microfilm: begin page 298
Monday, March 30, 1925
(1) G 7214 F
(2) G 7510 J
(1) G 7214
G 7214 F: This burial was carefully examined this afternoon, the bones being collected in two baskets. No further objects were found on the body. The necklaces were carefully cleaned and the order of each separate group of beads was noted. The second consisted of square white discs [ILLUSTRATION] followed by small blue, large red, small blue beads, this scheme being repeated indefinitely; the size of the discs increased and decreased gradually.
The whole of the objects having been thus carefully removed the lower part of the dress (?), i.e. that under all the body, was dissected away from a rope mat which lay beneath and had stuck itself onto the linen. After this mat had been cleaned as far as possible it was left for two photographs, one of the whole, and one closer for details of manufacture. It consisted of a system of parallel ropes [ILLUSTRATION] at about 1 inch intervals running lengthwise, and joined together with a sort of straw basketwork. Mahmud says that the same work is still made in Quft.
The groups of beads will be made to save the mat. The shroud will also be unrolled.
(2) G 7510
G 7510 J: Chamber on west. This is filled with an appalling mess of late and broken up bodies sticking at all angles through a filthy debris of decayed flesh and bandages mingled with chips of limestone from the ceiling and walls.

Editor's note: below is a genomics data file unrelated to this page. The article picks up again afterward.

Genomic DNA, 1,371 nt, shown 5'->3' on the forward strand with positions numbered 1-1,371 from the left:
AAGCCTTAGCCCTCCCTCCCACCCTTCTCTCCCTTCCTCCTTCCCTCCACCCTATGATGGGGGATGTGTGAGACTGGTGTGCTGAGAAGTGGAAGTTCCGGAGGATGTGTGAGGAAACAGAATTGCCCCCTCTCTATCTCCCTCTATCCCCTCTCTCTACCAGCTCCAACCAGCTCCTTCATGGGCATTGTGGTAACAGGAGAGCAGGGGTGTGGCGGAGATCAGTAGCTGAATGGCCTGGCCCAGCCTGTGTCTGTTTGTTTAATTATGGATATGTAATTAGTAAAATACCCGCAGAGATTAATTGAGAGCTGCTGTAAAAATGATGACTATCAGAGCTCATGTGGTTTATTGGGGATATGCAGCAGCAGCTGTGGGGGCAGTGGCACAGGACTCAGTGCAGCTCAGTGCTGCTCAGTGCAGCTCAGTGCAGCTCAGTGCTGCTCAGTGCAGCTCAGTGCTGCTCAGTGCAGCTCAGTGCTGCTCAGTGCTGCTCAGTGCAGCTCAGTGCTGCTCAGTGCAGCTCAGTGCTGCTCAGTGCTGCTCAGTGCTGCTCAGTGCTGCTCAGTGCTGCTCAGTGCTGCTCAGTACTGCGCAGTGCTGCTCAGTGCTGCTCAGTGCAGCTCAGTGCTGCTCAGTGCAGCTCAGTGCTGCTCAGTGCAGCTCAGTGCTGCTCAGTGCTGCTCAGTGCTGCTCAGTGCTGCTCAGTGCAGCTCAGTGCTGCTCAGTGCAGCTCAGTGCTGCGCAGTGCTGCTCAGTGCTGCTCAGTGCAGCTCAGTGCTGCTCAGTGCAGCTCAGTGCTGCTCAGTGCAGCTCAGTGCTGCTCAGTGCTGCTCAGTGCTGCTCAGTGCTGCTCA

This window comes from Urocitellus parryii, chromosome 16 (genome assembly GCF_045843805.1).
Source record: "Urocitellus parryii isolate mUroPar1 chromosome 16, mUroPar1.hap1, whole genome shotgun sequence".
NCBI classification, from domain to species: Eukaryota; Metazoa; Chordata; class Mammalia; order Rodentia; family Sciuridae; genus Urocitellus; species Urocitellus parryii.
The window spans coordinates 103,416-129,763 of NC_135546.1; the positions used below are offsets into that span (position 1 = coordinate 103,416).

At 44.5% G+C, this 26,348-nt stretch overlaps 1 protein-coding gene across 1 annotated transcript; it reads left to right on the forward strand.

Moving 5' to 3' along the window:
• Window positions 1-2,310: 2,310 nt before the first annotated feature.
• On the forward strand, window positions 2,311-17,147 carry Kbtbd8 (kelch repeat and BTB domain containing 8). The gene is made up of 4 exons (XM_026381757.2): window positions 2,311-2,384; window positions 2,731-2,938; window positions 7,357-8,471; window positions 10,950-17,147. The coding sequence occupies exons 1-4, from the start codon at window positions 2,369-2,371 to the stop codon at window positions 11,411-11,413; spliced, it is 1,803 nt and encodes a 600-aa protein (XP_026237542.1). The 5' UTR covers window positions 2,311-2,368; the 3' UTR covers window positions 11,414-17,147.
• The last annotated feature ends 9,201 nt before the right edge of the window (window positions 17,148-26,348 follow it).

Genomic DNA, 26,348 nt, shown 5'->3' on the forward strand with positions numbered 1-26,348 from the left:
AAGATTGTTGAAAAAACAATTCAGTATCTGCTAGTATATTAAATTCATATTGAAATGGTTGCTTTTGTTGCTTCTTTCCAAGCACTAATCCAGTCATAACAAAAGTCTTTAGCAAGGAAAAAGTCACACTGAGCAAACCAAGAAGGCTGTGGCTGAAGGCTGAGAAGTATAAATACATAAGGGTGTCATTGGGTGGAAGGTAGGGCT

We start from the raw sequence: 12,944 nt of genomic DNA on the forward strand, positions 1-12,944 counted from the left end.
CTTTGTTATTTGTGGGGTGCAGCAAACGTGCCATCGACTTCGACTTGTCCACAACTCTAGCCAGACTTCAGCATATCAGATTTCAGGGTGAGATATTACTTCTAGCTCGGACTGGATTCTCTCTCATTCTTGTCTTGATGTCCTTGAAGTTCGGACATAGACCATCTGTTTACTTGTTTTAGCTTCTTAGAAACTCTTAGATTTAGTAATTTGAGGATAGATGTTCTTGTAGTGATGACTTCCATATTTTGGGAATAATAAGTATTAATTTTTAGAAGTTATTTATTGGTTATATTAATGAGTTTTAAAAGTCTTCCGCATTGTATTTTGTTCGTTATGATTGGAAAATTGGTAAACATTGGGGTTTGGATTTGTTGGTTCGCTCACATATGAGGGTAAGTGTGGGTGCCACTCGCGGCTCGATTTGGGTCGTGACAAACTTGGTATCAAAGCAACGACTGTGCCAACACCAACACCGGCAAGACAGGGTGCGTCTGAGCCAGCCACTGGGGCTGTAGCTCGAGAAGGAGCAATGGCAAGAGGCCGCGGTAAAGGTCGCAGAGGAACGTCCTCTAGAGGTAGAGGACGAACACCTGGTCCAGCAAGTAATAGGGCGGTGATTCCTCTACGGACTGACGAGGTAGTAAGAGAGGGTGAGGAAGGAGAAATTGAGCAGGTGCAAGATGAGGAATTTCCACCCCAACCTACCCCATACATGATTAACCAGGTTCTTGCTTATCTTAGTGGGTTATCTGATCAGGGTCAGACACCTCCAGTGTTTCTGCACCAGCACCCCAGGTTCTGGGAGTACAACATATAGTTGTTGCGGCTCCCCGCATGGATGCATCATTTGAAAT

All skulls and fragments of skulls are being collected in one corner of the chamber of G 7515 C (which communicates with this chamber) with a view to obtaining an idea of the minimum number of dead in this chamber and of the probable sexes of these.
At the southeast corner, protected by their depth in decayed bodies from the violation suffered by the others, are three undisturbed burials. Two lie side by side in wooden(??) coffins with head south. One sprawls, in mummy bandages only, over their feet with head to the northeast and face down, (probably a child or small woman). These three burials will be cleared of debris and then dealt with in the customary way.
Other chambers in this tomb are known to contain similar masses of dead bodies.
microfilm: end page 298
- Documentation-Expedition diary pages
- Harvard University-Boston Museum of Fine Arts Expedition
- Credit Line
- Harvard University–Boston Museum of Fine Arts Expedition
- Display Page Dates
- 03/30/1925; 03/30/1925; 03/31/1925
- Mentioned on page
- Mahmud Said Ahmed [Diraz]
- Thomas Richard Duncan Greenlees, British, 1899–
- Type Mentioned on page
- Nationality & Dates
- Remarks Diary translator. Son of Said Ahmed Said [Diraz] (Head Reis 1908-1926). Brother of Mohammed Said Ahmed (Head Reis 1936-1939). Family name, Diraz, was supplied by Said Ahmed Said's grandsons in 2006.
Thomas Richard Duncan Greenlees
- Type Author
- Nationality & Dates British, 1899–
- Remarks Thomas Richard Duncan Greenlees, born South Africa, Sivaratri, March 10, 1899. British subject with a Scottish father and an English mother. For a brief period during 1925 he was a staff member of Harvard University--Boston Museum of Fine Arts Expedition, who later joined the Theosophist movement in India. Greenlees received his MA degree in 1922 from Oxford, where he studied Egyptian, Coptic and Arabic. April 2,1925, Greenlees appointed Assistant Curator of Egyptian Art at MFA.
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